Rock Band review

Rock Band released in November 2007 for North Americans and so they’ve had months to enjoy the delights of Harmonix’s work. Us Europeans however, have had to wait until now, some six months later to get our hands on what is arguably the ultimate party game. As some sort of compensation, us Europeans have some additional tracks that our North American folks have to pay extra for and download. Has the wait been worth it, and is Rock Band’s drum, guitar, mic and game package good value; considering it costs between £140 – £160 which is a darn sight more than the US folk have had to pay?

Gameplay:

Rock Band offers three modes of play, four if you include the Bass guitar option for guitarists. The premise is simple, plug in a pretend guitar and drum kit or a real USB microphone and then rock out to the 68 odd tracks the game offers. Each of the three styles is very different, although those of you used to Activision’s Guitar Hero series will instantly notice the similarities. The basic gameplay for guitar and drums at least, revolves around following colour coded on-screen prompts and then on the “beat” of the track playing, hit or strum the notes on the related peripheral. In the case of the drums there are four pads with each having its own colour, Red, Yellow, Blue and Green. The same goes for the guitar, which has buttons on the fretboard of the same colours. The difference with the guitar is that you have to strum as well to activate the notes. It’s certainly an accurate mimicry of playing a real guitar, minus having to learn complex fretboard work. The only difference is the vocals which require you to use you own voice, to sing along to the track playing, in a similar manner to karaoke.

The game scores you based on how accurately you perform the notes, with a rating shown for each section of a track. If you perform flawlessly during one section, then you can build up a combo and score multiplier. Your final score is the sum of all of the sections – which is placed on a leader board if you’re connected online. Your overall performance is graded by 5 stars with 1 being weak and 5 being excellent.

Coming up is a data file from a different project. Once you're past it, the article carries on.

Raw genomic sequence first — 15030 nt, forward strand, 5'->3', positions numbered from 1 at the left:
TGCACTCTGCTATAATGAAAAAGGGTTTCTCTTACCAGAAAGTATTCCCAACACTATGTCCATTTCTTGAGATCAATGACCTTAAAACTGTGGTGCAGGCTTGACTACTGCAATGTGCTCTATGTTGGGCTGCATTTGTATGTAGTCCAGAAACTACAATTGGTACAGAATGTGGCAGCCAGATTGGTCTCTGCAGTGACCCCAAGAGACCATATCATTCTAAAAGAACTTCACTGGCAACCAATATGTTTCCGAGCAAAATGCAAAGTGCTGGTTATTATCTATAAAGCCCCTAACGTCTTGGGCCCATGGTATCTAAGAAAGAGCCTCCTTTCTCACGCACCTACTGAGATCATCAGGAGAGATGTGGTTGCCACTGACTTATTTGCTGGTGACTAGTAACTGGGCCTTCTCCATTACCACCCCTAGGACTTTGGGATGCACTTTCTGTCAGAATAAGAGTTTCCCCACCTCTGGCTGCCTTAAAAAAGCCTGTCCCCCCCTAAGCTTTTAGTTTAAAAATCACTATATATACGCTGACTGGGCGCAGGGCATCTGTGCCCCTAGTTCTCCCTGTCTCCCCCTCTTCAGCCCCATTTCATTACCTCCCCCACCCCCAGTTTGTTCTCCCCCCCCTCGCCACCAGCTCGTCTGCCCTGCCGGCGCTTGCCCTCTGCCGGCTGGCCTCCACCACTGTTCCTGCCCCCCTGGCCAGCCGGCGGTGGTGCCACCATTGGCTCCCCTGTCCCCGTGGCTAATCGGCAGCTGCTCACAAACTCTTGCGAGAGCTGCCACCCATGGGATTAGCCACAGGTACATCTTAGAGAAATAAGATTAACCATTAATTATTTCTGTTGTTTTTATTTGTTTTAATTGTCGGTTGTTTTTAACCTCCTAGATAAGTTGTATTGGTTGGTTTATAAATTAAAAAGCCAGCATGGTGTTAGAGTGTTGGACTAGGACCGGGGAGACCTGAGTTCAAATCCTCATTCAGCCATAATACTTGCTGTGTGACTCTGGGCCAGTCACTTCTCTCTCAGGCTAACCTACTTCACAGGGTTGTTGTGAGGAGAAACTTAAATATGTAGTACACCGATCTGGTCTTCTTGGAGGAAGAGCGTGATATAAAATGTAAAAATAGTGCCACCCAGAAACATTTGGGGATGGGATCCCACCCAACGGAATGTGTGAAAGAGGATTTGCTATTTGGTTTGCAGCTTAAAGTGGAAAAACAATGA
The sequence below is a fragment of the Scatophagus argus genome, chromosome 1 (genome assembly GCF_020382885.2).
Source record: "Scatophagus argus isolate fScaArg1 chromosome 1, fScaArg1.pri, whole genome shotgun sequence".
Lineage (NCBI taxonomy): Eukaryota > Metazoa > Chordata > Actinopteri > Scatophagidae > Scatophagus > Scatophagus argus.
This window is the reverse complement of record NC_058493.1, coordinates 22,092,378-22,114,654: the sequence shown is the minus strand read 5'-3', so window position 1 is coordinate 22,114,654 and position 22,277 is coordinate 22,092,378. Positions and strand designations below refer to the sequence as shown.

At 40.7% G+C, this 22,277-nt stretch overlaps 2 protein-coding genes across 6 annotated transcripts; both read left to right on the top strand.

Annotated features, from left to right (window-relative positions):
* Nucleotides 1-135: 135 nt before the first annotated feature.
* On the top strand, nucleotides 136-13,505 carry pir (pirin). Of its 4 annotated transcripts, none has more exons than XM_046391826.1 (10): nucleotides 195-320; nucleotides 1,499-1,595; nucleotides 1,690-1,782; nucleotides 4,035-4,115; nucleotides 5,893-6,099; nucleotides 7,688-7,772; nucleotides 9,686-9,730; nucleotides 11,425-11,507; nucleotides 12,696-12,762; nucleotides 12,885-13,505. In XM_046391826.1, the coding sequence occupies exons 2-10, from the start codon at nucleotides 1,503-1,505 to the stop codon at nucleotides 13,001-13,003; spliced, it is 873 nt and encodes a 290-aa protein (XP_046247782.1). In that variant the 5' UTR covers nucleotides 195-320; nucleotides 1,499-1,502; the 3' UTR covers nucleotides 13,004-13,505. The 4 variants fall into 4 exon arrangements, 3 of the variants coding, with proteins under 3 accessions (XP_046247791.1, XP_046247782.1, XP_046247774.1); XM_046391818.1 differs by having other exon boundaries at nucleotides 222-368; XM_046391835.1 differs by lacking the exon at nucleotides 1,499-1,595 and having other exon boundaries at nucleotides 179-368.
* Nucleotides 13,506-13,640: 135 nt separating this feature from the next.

Rock Band offers single player modes for those of you who want to jam using the drum kit, guitar or vocals alone (obviously one at a time). Here you create a character, either male or female and then go through a story mode of sorts whereby you perform each of the songs in order by visiting a major city across the world. Each city has five tracks to perform, before you move onto the next area. Each area gets slightly more difficult but with four levels of difficulty to choose from before you start your career, there’s something for everyone.

Rock Band also offers online play, where you can team up with your friends or random people and jam together. Alternatively, you can go head to head in some competitive modes, such as tug of war. Here you try and out perform your opponent by hitting/singing or strumming the notes as accurately as possible.

There’s also a local multiplayer mode, where you can get friends or members of the family to join and create a band. This mode is interesting because you start out at the bottom and work you way up to rock stardom. Hiring managers, gaining fans and vehicles etc along the way. It’s a great excuse to get the family or friends together and have some all out fun.

Graphics:

Rock Band has a very functional screen display, in that most of it caters to your note visualization so that you can see what’s going on. However, in the background, you can see your character and other musicians playing the music. Other than your own character that you’ve created, the band members seem random and come in all shapes and sizes. Your own character can be customized to suit your needs, and as you earn money you are able to kit them out with more clothing and fancy instruments.

The in game graphics are pretty good as the characters animate very well and genuinely look like they are playing the current track. You’ll even see facial expression and such like for the characters, which is rather cool. The venues all have their own themes and audience sizes and there’s lots of lighting effects and such like to really put you there. However, other than once you’ve learned a song’s patterns (it never changes unless you up, or lower the difficulty) you won’t see the backgrounds as much because you’ll be too busy focusing on the on-screen notes you have perform. So really the backgrounds are good for atmosphere and those observing – although during a break where the guitar solos or drum solos you’ll get a chance to have a proper look.

Audio: